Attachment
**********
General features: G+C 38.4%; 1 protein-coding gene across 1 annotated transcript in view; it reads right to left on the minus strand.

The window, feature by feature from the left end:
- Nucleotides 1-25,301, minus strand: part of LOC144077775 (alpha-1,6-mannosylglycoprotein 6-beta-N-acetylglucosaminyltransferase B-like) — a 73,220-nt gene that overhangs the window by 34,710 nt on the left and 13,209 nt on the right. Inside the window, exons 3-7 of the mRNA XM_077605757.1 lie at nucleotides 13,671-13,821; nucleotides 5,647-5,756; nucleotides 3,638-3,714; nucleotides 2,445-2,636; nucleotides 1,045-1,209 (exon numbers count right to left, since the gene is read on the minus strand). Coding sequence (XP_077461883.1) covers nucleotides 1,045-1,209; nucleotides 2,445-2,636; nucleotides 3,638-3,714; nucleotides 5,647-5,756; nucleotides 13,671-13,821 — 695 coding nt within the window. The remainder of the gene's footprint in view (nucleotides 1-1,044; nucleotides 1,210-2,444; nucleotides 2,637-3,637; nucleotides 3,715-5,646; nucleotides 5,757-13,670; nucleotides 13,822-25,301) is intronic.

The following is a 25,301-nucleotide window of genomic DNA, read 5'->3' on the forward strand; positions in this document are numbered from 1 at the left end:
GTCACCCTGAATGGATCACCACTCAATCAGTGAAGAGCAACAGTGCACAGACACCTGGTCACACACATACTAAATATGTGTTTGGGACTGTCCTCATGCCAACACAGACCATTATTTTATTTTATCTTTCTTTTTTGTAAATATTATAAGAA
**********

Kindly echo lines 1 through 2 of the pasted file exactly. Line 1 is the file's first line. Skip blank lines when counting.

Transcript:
General features: G+C 38.4%; 1 protein-coding gene across 1 annotated transcript in view; it reads right to left on the minus strand.

The window, feature by feature from the left end: